How does BioAmmo's novel non-toxic load compare with lead and steel? Richard Atkins heads to the lab
It is becoming increasingly evident how difficult the position cartridge companies have been plunged into is, following the rush to replace lead shot with non-toxic ammunition for game that enters the food chain. Note that nothing has actually been ‘banned’ as yet despite the language often heard when shooters discuss the topic. However, with members of the National Game Dealers Association expressing its intention to decline handling game shot with lead from 1 July 2022, well ahead of the ‘voluntary phasing out’ of lead shot over five years, it begins to feel more and more like a ban.
Cartridge companies have clearly been put in an invidious situation. Their work in developing a comprehensive range of ammunition for all types of shooting in all calibres has been done over 20, 30 and more years. But now key areas of their businesses are required to undergo rapid change. With the added issue of replacing the oil-derived HDPE wads with eco-friendly wads, the already hugely difficult task has become harder still to overcome.
The current shortage of some key basic components, such as primed cartridge cases, wads and propellant powders, with manufacturers affected by Covid lockdowns, plus material supply issues, increasing raw material costs and very high demand from the US, have all conspired to worsen the cartridge manufacturers’ position on non-toxic ammunition.
There is no magic non-toxic ammunition that behaves like lead shot at anywhere near comparable price. Steel shot is the front runner due to price, though also rising as the sudden increase in demand outstrips the capacity to supply. Now we have another option.
A new non-toxic ammunition choice
The BioAmmo cartridge company has set its stall out very specifically around the eco-friendly concept. Having worked on biodegradable and compostable vegetal-origin biopolymers for several years, these are now used to manufacture the company’s cartridge cases and plastic wads used in its lead shot and non-toxic ammunition. The new BioAmmo Blue cartridges proclaim this ethos clearly on their packaging. Note that they biodegrade; in other words, they are broken down by bacteria in soil or compost. Composting will usually act faster than burying in soil. The biopolymers used are not affected by water as water-soluble polymers are.
We saw biopolymer wads and cases in the previous BioAmmo lead and steel loads. The wad used in the new Blue cartridges is of the same biopolymer but of different design. It is a fairly simple deep shot pouch with a gas seal skirt base. There is no cushioning centre section in order to make space for the bulkier (very accurately dispensed) special alloy shot load.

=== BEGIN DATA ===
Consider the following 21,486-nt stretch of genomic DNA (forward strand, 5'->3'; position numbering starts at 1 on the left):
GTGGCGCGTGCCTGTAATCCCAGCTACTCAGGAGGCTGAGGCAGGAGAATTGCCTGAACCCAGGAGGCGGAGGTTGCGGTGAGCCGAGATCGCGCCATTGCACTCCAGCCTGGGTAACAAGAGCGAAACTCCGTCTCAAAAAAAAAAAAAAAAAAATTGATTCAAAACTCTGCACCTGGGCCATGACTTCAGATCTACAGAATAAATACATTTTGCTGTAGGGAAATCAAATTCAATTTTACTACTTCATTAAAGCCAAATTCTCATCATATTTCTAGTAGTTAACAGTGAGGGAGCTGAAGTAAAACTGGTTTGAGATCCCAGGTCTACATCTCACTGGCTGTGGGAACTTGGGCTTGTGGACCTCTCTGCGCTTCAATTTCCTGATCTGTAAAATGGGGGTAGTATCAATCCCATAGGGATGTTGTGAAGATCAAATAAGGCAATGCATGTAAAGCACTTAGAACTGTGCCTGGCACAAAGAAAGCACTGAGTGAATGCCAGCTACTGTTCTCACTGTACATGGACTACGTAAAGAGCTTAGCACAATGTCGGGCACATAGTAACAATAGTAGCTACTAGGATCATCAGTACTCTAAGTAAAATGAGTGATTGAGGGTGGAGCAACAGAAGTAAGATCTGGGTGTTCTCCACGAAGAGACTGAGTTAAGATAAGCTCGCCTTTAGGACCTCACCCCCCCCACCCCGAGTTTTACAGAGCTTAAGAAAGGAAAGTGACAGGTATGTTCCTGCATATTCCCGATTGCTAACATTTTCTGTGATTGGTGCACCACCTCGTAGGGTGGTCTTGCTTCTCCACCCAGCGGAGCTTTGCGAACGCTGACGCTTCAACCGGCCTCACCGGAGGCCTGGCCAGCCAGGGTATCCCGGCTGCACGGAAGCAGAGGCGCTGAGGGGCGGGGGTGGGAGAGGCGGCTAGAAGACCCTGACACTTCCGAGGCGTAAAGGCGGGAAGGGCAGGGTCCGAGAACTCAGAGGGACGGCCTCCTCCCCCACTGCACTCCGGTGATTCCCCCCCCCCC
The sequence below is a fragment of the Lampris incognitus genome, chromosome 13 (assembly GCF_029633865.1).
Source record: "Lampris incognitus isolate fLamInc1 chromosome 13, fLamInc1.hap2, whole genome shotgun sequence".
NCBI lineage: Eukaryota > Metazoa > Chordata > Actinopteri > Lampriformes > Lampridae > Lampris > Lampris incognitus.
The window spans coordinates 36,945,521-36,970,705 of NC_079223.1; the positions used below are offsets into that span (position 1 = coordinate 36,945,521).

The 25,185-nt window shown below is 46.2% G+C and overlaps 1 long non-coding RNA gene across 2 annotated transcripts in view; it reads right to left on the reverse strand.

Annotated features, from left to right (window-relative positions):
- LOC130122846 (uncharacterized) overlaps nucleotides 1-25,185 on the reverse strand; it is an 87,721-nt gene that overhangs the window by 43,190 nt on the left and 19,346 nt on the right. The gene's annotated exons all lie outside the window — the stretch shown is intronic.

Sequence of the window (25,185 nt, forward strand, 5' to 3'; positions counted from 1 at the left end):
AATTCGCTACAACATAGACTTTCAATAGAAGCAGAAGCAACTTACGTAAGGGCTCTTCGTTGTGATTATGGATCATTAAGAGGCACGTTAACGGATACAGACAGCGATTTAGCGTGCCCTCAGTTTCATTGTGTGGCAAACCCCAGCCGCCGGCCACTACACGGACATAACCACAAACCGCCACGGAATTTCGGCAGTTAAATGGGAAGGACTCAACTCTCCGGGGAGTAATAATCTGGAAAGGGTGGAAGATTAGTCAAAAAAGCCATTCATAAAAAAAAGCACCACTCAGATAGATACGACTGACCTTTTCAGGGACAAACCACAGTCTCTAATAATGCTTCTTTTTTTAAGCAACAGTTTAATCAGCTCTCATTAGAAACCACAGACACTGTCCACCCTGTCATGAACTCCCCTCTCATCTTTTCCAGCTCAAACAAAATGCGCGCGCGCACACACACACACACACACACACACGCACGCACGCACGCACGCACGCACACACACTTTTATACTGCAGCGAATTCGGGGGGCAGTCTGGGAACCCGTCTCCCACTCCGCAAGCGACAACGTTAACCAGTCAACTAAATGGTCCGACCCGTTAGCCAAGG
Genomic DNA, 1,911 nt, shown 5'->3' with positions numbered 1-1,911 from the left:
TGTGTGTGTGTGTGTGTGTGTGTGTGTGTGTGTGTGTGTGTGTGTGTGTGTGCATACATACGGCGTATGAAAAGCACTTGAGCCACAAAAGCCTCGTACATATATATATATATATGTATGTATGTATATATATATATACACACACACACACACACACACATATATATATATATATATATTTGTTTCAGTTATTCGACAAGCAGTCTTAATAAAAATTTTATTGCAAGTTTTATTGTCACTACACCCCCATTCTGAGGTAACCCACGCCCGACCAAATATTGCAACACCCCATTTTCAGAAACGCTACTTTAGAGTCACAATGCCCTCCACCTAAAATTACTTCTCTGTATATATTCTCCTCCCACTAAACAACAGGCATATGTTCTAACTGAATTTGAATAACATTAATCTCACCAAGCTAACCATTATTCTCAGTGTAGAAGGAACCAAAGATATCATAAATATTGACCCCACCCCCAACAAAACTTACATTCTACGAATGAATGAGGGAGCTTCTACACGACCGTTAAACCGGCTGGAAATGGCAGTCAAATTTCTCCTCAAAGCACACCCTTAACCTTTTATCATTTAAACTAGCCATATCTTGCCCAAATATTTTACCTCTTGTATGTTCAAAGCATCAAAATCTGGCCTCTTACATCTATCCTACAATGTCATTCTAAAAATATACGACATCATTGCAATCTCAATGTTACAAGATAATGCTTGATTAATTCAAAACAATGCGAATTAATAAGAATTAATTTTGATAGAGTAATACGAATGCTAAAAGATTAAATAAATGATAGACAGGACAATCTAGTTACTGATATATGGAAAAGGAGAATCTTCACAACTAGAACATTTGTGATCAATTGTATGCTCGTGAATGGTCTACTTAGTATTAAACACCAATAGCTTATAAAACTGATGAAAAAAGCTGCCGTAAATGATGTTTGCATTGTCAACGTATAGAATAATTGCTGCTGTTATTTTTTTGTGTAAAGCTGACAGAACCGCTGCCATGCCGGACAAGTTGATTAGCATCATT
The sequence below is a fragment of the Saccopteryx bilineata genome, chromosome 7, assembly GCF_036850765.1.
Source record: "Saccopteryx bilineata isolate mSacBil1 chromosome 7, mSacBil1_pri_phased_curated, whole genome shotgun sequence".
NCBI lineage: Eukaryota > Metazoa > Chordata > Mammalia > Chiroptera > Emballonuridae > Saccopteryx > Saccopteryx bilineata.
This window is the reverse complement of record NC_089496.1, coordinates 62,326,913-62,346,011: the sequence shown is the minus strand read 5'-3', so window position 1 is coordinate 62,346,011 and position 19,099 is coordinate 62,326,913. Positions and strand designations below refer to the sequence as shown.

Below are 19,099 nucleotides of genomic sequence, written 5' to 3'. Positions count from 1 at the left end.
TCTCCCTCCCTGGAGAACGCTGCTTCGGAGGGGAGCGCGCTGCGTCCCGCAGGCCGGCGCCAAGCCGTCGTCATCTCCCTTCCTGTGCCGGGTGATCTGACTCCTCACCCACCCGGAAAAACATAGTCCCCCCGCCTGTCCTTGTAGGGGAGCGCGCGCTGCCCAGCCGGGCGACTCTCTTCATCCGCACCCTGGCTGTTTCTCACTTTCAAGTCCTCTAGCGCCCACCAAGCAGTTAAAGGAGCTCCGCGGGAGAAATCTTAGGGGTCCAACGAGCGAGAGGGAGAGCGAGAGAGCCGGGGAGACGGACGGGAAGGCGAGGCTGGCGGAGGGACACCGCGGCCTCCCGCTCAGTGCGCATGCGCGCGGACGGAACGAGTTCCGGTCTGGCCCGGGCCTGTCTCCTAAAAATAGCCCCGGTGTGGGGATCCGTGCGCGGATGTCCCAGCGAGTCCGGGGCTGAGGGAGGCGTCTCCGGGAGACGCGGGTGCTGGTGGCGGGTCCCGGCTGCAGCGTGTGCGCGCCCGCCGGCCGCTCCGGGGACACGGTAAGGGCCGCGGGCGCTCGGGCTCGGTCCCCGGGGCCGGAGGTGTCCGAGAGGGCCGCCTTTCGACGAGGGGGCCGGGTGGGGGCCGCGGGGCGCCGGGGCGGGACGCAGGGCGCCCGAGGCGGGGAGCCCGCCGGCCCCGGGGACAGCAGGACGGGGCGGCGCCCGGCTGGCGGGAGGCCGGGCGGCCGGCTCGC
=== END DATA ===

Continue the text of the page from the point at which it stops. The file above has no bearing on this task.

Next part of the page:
Plastic wad shot cups are usually divided into separate ‘petals’ intended to quickly open up on exit from the muzzle to ensure the wad falls away from the shot. Those intended for use with lead shot usually have moulded slits between the petals for ease and speed of manufacture. With harder shot, such as steel, where any pellet contact with barrel walls can be potentially damaging, wads often have knife-cut shot cups. This means there are virtually no gaps between shot cup petals where hard pellets might push through.
The BioAmmo Blue wad has knife-cut slits to form the shot cup petals. These slits are 11mm deep, which is less than a third of the depth of the full shot cup. Given the strength of the biopolymer and thickness of the cup wall, it seems likely that the petals will not fully open up on muzzle exit. Examining fired examples showed this to be so. A high percentage hit the pattern plate, at 30 and 40 yards, either end or side first but never cup first.
The images of the fired wad cup mouths show this flaring. I suspect this results from the wad performing crimp-opening duties because the wad cup is slightly taller than the shot load. Most lead shot loads are the other way around, with the shot load as tall, or taller, than the wad cup; hence it is the shot load that usually opens the crimp upon firing, not the wad cup. This most likely also accounts for the ridge visible at the base of the shot cup of all the recovered fired wads.
Most importantly, the dimples clearly defined on the fired cup wads show that the pellets have been securely prevented from touching the barrel walls and with not so much as any ‘pin holes’ that steel shot can produce in some wads.
It’s about the shot